Front-End Web & Mobile

Use Generative AI and Next.js with AWS Amplify to build a Fullstack Recipe Generator

Let’s dive into the world of Generative AI, Next.js, AWS Amplify, and Amazon Bedrock supercharged by Claude 3. In this guide, we’ll walk you through creating a recipe generator app where users can input a list of ingredients, and Claude 3 will generate delicious recipes based on their selection.

In November 2023, AWS Amplify unveiled the public preview of its next-generation full-stack app building capabilities. Amplify Gen 2 adopts a code-first developer experience, enabling developers to define and provision cloud resources, including authentication and data use cases, using TypeScript and AWS Cloud Development Kit (AWS CDK).

Amazon Bedrock is a fully managed service that offers a choice of high-performing foundation models (FMs) from leading AI companies like AI21 Labs, Anthropic, Cohere, Meta, Stability AI, and Amazon via a single API, along with a broad set of capabilities you need to build generative AI applications with security, privacy, and responsible AI. Amazon Bedrock’s single API access, regardless of the models you choose, gives you the flexibility to use different FMs and upgrade to the latest model versions with minimal code changes.

AWS Amplify accelerates web app development in the cloud, providing a suite of capabilities including data management, UI components, hosting, and more. When building GenAI apps, Amplify streamlines the process, offering the necessary tools for seamless development. Additionally, with AWS CDK powering Amplify Gen 2, connecting to Amazon Bedrock requires just a few lines of code. This powerful combination enables efficient development, deployment, and scaling of the recipe generator app, while ensuring security and performance.

The Recipe AI App running in the browser


  • An AWS account. Note that Amplify is part of the AWS Free Tier.
  • Node.js v18.17 or later
  • npm v9 or later
  • git v2.14.1 or later
  • A text editor, for this guide we will use VSCode, but you can use your preferred IDE.

Amazon Bedrock Model Access

Amazon Bedrock enables users to request access to a variety of Generative AI Models. In this example, you require access to Claude 3 Sonnet from Anthropic. Follow the steps outlined below to request access.

Step 1: Sign in to the AWS console and navigate to Amazon Bedrock. Choose the us-east-1 region from the region selector.

Amazon Bedrock home page on AWS console

Step 2: Choose the Claude model, then click on the Request model access button.

Select Claude model and request access

Step 3: Select the Manage model access button

Select the Manage model access button

Step 4: Check the Claude 3 Sonnet option, then click on the “Save changes” button.

Check the Claude 3 Sonnet option and save the changes

Cloning the repo

Step 1: Navigate to the repository on AWS Samples and fork it to your GitHub repositories

Fork the repository on AWS samples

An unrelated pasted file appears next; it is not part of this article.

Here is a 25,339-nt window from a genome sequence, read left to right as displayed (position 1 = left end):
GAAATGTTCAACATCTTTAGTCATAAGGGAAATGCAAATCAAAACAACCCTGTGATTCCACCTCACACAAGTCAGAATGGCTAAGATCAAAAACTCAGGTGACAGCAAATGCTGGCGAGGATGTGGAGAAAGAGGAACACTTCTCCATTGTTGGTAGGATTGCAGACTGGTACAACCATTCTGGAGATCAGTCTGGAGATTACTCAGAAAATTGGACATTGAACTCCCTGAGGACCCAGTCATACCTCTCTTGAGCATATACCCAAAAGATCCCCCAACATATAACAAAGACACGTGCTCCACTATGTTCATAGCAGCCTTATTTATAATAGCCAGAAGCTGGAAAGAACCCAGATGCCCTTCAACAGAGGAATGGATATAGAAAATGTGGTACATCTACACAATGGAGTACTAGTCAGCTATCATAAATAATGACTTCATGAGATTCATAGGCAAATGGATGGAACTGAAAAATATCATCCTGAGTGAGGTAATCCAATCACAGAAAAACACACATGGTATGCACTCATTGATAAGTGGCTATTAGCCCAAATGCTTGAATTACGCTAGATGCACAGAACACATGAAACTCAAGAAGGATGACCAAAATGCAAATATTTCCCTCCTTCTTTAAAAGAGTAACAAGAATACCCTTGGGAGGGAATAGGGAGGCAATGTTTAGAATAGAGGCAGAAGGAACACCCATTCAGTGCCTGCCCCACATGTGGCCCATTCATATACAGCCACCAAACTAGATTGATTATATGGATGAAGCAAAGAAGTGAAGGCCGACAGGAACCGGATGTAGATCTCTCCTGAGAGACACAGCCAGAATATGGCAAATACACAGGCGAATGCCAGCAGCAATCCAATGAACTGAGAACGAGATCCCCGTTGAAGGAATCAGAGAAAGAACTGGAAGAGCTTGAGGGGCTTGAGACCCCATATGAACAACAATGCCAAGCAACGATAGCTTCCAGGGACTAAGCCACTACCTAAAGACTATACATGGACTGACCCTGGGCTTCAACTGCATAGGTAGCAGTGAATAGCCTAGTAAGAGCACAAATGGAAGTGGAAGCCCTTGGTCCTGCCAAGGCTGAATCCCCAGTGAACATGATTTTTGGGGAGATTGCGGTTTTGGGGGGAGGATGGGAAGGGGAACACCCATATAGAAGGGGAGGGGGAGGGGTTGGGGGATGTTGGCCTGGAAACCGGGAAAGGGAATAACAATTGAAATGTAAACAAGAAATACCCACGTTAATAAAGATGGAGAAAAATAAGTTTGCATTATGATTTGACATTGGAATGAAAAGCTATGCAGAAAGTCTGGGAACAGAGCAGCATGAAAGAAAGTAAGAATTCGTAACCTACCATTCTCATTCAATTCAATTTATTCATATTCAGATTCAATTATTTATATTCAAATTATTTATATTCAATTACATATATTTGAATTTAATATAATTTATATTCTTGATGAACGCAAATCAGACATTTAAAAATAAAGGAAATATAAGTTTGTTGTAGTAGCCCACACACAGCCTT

Step 2: Clone the app by running the command below in your terminal

git clone<YOUR_GITHUB>/recipe-ai.git

Step 3: Access the newly cloned repository in VSCode by executing the commands below in your terminal.

cd recipe-ai
code . -r

VSCode will open the repository folder, including the Amplify folder, which contains the backend details that we’ll discuss in the next section.

Open the cloned repository using VSCode

Step 4: Install the required packages including the Amplify Gen2 packages by running the commands below

npm i 

The Amplify Backend

In the final app (as seen in the gif at the beginning of the post), users type in their ingredients and click a button to request a recipe from Amazon Bedrock. The code for this is in the repository you cloned. Here, we’ll go over the key steps to connect your Amplify app with Amazon Bedrock.

In the repository, you’ll find an amplify folder containing a data directory. In the amplify/data/resource.ts file, we’ve defined a GraphQL query capable of receiving a list of ingredients and linking to Amazon Bedrock to produce a recipe based on those ingredients. This query will use a custom type to structure the response from Amazon Bedrock.

The Amplify folder in the project

The GraphQL API schema consists of two main parts:

  • The askBedrock query takes an array of strings called ingredients and returns a BedrockResponse. We made it publicly accessible using .authorization([a.allow.public()]). The .handler(a.handler.custom({ entry: "./bedrock.js", dataSource: "bedrockDS" })) line sets up a custom handler for this query, defined in bedrock.js, using bedrockDS as its data source.
  • The BedrockResponse is a custom type with fields body & error, both of type string. This custom type will be used to structure the response from the askBedrock query,
 const schema = a.schema({
  BedrockResponse: a.customType({
    body: a.string(),
    error: a.string(),

  askBedrock: a
    .arguments({ ingredients: a.string().array() })
      a.handler.custom({ entry: "./bedrock.js", dataSource: "bedrockDS" })

In the amplify/backend.ts file, we create an HTTP data source named bedrockDS to connect the query to Amazon Bedrock. This data source is associated with the Bedrock service in the us-east-1 region. Additionally, we add a new policy to the principal of the bedrockDS data source using the addToPrincipalPolicy method. The policy statement specifies the allowed resources and actions. In this case, the resource is the AWS ARN (Amazon Resource Name) for the Claude 3 model, and the permitted action is bedrock:InvokeModel.

const bedrockDataSource =
    authorizationConfig: {
      signingRegion: "us-east-1",
      signingServiceName: "bedrock",

  new PolicyStatement({
    resources: [
    actions: ["bedrock:InvokeModel"],

The file amplify/data/bedrock.js contains the logic of the  implementation of the askBedrock handler It utilizes the query’s input parameter, i.e., ingredients, to generate a prompt and transmit it to the HTTP data source (Amazon Bedrock) using a POST request to Claude 3 model, the body of the request includes the prompt string as part of a messages array.

export function request(ctx) {
  const { ingredients = [] } = ctx.args;

  const prompt = `Suggest a recipe idea using these ingredients : ${ingredients.join(